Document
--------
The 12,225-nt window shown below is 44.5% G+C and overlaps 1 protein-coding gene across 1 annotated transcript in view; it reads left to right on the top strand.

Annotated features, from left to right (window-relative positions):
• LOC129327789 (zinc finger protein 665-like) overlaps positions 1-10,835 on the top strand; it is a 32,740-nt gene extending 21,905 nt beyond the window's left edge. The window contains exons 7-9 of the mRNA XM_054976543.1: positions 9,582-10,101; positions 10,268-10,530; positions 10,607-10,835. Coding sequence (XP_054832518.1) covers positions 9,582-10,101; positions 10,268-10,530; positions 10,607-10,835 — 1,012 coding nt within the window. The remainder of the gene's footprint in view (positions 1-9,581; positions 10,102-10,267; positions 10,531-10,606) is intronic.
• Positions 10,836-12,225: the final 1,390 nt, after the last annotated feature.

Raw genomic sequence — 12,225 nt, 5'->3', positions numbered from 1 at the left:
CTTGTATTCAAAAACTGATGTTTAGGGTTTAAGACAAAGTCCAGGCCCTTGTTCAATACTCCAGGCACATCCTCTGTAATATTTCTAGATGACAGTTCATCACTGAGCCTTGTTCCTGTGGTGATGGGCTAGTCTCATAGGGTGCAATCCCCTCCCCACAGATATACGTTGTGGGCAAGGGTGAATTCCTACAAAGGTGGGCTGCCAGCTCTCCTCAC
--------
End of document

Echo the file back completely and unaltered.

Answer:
The 12,225-nt window shown below is 44.5% G+C and overlaps 1 protein-coding gene across 1 annotated transcript in view; it reads left to right on the top strand.

Annotated features, from left to right (window-relative positions):
• LOC129327789 (zinc finger protein 665-like) overlaps positions 1-10,835 on the top strand; it is a 32,740-nt gene extending 21,905 nt beyond the window's left edge. The window contains exons 7-9 of the mRNA XM_054976543.1: positions 9,582-10,101; positions 10,268-10,530; positions 10,607-10,835. Coding sequence (XP_054832518.1) covers positions 9,582-10,101; positions 10,268-10,530; positions 10,607-10,835 — 1,012 coding nt within the window. The remainder of the gene's footprint in view (positions 1-9,581; positions 10,102-10,267; positions 10,531-10,606) is intronic.
• Positions 10,836-12,225: the final 1,390 nt, after the last annotated feature.

Raw genomic sequence — 12,225 nt, 5'->3', positions numbered from 1 at the left:
CTTGTATTCAAAAACTGATGTTTAGGGTTTAAGACAAAGTCCAGGCCCTTGTTCAATACTCCAGGCACATCCTCTGTAATATTTCTAGATGACAGTTCATCACTGAGCCTTGTTCCTGTGGTGATGGGCTAGTCTCATAGGGTGCAATCCCCTCCCCACAGATATACGTTGTGGGCAAGGGTGAATTCCTACAAAGGTGGGCTGCCAGCTCTCCTCAC